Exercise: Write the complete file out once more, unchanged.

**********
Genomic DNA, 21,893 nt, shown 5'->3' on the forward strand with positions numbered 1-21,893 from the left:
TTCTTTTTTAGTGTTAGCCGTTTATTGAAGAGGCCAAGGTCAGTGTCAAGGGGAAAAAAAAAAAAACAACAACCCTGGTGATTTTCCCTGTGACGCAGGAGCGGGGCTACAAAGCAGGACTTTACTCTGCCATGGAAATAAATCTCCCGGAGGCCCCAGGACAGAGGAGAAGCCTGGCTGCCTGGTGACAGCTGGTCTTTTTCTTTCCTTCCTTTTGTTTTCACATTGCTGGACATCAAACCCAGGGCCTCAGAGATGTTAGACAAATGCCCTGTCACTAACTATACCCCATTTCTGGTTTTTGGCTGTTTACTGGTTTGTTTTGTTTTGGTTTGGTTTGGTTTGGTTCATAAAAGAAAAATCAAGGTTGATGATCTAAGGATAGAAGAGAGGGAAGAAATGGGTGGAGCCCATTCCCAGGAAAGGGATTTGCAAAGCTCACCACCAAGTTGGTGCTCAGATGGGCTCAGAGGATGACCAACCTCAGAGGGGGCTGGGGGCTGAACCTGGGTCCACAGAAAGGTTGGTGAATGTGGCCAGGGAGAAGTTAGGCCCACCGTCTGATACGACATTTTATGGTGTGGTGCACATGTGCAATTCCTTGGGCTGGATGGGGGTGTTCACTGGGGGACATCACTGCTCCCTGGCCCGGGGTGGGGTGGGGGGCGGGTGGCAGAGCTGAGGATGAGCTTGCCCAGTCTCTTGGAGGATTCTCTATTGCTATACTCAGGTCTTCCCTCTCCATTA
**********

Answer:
Genomic DNA, 21,893 nt, shown 5'->3' on the forward strand with positions numbered 1-21,893 from the left:
TTCTTTTTTAGTGTTAGCCGTTTATTGAAGAGGCCAAGGTCAGTGTCAAGGGGAAAAAAAAAAAAACAACAACCCTGGTGATTTTCCCTGTGACGCAGGAGCGGGGCTACAAAGCAGGACTTTACTCTGCCATGGAAATAAATCTCCCGGAGGCCCCAGGACAGAGGAGAAGCCTGGCTGCCTGGTGACAGCTGGTCTTTTTCTTTCCTTCCTTTTGTTTTCACATTGCTGGACATCAAACCCAGGGCCTCAGAGATGTTAGACAAATGCCCTGTCACTAACTATACCCCATTTCTGGTTTTTGGCTGTTTACTGGTTTGTTTTGTTTTGGTTTGGTTTGGTTTGGTTCATAAAAGAAAAATCAAGGTTGATGATCTAAGGATAGAAGAGAGGGAAGAAATGGGTGGAGCCCATTCCCAGGAAAGGGATTTGCAAAGCTCACCACCAAGTTGGTGCTCAGATGGGCTCAGAGGATGACCAACCTCAGAGGGGGCTGGGGGCTGAACCTGGGTCCACAGAAAGGTTGGTGAATGTGGCCAGGGAGAAGTTAGGCCCACCGTCTGATACGACATTTTATGGTGTGGTGCACATGTGCAATTCCTTGGGCTGGATGGGGGTGTTCACTGGGGGACATCACTGCTCCCTGGCCCGGGGTGGGGTGGGGGGCGGGTGGCAGAGCTGAGGATGAGCTTGCCCAGTCTCTTGGAGGATTCTCTATTGCTATACTCAGGTCTTCCCTCTCCATTA